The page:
This illustration of a 1780 Nicolo Gagliano violin was published in The Strad, July 1936. The following text is extracted from an article accompanying the photographs:
The pristine condition of this example prompts us to consider how much longer will the violins of Amati, Stradivarius and the Guarneris last, or rather how much longer will they survive as playable musical instruments? Whose instruments are destined to fill the places of the Old Masters of the 17th and 18th centuries when they eventually have to be laid aside, and the Gagliano family would appear as very likely successors.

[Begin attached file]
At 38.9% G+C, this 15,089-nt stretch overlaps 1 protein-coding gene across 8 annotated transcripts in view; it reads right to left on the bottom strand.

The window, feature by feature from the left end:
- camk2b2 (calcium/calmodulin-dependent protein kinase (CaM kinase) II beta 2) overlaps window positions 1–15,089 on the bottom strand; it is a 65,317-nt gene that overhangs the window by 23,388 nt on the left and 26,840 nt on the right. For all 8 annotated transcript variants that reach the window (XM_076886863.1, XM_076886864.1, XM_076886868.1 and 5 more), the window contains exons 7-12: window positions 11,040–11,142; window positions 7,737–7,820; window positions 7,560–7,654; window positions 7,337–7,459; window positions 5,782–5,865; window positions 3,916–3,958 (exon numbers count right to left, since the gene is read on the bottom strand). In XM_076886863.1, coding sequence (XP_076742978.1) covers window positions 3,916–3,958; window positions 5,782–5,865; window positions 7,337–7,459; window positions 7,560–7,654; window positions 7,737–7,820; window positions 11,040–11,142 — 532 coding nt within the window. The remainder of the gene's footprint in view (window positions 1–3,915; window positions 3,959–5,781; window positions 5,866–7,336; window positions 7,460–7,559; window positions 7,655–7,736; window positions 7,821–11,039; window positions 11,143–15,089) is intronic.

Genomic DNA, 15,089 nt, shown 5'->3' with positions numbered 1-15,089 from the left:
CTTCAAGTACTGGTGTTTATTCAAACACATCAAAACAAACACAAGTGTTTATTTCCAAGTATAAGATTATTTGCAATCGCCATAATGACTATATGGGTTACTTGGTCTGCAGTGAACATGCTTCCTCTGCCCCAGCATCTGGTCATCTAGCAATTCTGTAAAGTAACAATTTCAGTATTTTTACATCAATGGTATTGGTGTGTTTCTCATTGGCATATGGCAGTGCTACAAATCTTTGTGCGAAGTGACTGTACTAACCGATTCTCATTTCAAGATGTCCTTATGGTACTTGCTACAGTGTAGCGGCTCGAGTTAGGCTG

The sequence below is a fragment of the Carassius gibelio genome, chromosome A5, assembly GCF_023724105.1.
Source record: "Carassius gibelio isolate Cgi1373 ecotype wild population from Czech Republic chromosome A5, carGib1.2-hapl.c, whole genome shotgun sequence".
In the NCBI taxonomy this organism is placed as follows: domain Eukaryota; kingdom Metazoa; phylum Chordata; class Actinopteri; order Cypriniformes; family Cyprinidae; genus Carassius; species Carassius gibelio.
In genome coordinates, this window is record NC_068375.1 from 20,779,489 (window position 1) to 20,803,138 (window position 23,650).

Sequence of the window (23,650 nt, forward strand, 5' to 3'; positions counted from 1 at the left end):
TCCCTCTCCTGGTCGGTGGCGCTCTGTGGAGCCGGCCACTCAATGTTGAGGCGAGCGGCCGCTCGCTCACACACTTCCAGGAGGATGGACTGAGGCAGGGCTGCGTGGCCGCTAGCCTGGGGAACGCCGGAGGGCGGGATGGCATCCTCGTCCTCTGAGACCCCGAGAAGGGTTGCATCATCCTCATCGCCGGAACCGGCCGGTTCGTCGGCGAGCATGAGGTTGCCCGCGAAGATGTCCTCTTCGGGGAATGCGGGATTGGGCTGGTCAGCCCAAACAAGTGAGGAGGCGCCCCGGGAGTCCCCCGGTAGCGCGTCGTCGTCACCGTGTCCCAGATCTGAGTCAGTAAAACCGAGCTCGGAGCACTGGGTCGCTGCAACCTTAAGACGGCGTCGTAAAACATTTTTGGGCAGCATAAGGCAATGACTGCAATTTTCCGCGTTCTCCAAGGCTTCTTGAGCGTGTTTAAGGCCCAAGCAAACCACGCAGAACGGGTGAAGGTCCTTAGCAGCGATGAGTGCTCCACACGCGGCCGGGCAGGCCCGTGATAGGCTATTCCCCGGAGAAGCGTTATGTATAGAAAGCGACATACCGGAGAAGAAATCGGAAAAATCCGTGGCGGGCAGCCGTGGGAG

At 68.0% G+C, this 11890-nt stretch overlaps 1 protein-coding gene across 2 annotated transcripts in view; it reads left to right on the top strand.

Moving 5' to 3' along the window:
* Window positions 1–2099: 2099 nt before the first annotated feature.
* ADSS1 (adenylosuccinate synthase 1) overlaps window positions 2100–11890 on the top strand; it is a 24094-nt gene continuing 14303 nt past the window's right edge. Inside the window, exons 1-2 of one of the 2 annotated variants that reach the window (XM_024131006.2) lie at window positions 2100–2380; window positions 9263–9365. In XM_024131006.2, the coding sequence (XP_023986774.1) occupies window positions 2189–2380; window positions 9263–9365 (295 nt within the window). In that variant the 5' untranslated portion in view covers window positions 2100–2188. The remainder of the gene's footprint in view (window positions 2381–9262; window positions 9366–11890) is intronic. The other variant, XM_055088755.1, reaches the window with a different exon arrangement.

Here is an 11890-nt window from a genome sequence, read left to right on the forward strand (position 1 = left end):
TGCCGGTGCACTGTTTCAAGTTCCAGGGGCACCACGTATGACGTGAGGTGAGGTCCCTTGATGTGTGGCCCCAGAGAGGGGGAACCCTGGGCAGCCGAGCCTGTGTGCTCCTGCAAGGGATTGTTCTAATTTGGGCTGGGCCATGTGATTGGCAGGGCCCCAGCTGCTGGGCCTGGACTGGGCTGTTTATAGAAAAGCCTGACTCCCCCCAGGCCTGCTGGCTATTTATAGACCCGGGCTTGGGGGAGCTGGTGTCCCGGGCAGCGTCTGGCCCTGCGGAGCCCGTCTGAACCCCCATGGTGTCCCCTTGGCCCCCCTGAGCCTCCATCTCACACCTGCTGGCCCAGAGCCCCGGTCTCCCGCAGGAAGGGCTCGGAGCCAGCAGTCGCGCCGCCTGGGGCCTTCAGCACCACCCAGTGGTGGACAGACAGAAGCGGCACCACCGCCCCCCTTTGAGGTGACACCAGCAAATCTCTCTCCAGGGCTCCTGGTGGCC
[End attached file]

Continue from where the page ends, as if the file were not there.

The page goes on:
Nicolo was probably the most prolific maker of the family. According to his labels he worked until quite late in the 18th century and probably died in 1780 or very shortly afterwards. Incidentally the violin illustrated bears an original ticket dated 1780 and is thus one of his last.
The varnish of this example is a clean golden yellow of the type looked upon as characteristic of the Neapolitan school. The whole-piece back is of very handsome wood and the sides are from the same or a very similar piece. The belly, in two pieces, is of rather fine and even grain. The scroll cannot be described as a handsome piece of carving but is typical of the maker. The upright position of the sound holes should be noted, also their placing which is slightly higher than usual.
The principal measurements of this violin are: length 13 15/16th
inches; upper bouts 6 ½ inches; lower bouts 8 1/8 inches; stop 12